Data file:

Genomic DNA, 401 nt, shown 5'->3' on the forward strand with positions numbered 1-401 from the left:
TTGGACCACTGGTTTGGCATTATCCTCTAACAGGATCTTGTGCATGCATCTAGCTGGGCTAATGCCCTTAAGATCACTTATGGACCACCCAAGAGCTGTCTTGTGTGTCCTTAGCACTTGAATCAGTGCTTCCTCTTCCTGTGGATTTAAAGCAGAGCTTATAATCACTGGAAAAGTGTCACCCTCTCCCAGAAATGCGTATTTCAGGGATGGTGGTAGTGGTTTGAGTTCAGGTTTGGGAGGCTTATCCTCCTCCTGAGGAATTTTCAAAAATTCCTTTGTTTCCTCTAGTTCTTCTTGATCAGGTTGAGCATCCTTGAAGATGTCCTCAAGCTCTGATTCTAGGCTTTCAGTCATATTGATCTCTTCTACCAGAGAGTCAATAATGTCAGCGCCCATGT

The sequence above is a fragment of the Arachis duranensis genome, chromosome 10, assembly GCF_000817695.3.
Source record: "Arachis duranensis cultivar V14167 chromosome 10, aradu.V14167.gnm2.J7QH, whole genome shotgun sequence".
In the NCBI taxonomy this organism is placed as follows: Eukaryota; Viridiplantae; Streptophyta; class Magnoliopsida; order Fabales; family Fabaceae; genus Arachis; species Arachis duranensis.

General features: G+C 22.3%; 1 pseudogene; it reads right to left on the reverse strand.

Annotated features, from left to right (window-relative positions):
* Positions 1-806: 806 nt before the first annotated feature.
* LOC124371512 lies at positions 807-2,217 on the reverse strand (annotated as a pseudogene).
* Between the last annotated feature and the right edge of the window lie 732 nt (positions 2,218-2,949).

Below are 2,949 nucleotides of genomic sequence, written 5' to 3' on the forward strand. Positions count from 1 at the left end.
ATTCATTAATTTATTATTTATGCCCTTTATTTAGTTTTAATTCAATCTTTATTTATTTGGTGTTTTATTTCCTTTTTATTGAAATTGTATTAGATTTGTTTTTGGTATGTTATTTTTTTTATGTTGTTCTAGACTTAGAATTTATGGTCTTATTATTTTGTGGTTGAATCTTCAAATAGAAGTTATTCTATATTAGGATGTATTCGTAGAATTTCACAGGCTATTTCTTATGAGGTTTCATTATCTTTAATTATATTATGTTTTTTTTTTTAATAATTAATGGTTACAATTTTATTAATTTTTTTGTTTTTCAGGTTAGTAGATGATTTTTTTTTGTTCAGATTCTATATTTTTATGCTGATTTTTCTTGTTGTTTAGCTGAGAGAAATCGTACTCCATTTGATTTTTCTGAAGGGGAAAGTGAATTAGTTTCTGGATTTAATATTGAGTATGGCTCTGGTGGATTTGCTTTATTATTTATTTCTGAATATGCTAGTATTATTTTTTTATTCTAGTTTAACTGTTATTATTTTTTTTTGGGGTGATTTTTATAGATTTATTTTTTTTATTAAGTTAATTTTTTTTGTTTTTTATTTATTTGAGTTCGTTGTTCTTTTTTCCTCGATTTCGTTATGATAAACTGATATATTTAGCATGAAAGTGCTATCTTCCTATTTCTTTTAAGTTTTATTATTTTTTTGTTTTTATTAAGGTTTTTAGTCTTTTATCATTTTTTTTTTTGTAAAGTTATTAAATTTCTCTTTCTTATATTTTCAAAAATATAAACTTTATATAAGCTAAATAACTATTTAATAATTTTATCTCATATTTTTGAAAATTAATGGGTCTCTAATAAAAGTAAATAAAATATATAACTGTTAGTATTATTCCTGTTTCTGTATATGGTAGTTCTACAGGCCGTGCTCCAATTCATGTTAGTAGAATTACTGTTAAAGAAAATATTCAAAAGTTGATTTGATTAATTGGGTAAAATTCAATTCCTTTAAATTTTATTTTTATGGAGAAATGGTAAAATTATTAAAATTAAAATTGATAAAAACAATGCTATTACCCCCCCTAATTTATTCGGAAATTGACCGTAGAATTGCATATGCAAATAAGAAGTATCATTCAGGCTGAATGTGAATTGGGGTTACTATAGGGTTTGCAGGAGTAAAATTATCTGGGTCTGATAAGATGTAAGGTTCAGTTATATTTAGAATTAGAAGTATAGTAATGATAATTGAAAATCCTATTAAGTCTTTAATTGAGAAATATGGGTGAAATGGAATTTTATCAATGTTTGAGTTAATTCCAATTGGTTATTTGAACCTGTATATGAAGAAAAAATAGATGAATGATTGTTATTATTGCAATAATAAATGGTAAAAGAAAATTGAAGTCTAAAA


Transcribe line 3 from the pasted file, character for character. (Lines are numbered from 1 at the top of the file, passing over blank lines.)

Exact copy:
The sequence above is a fragment of the Arachis duranensis genome, chromosome 10, assembly GCF_000817695.3.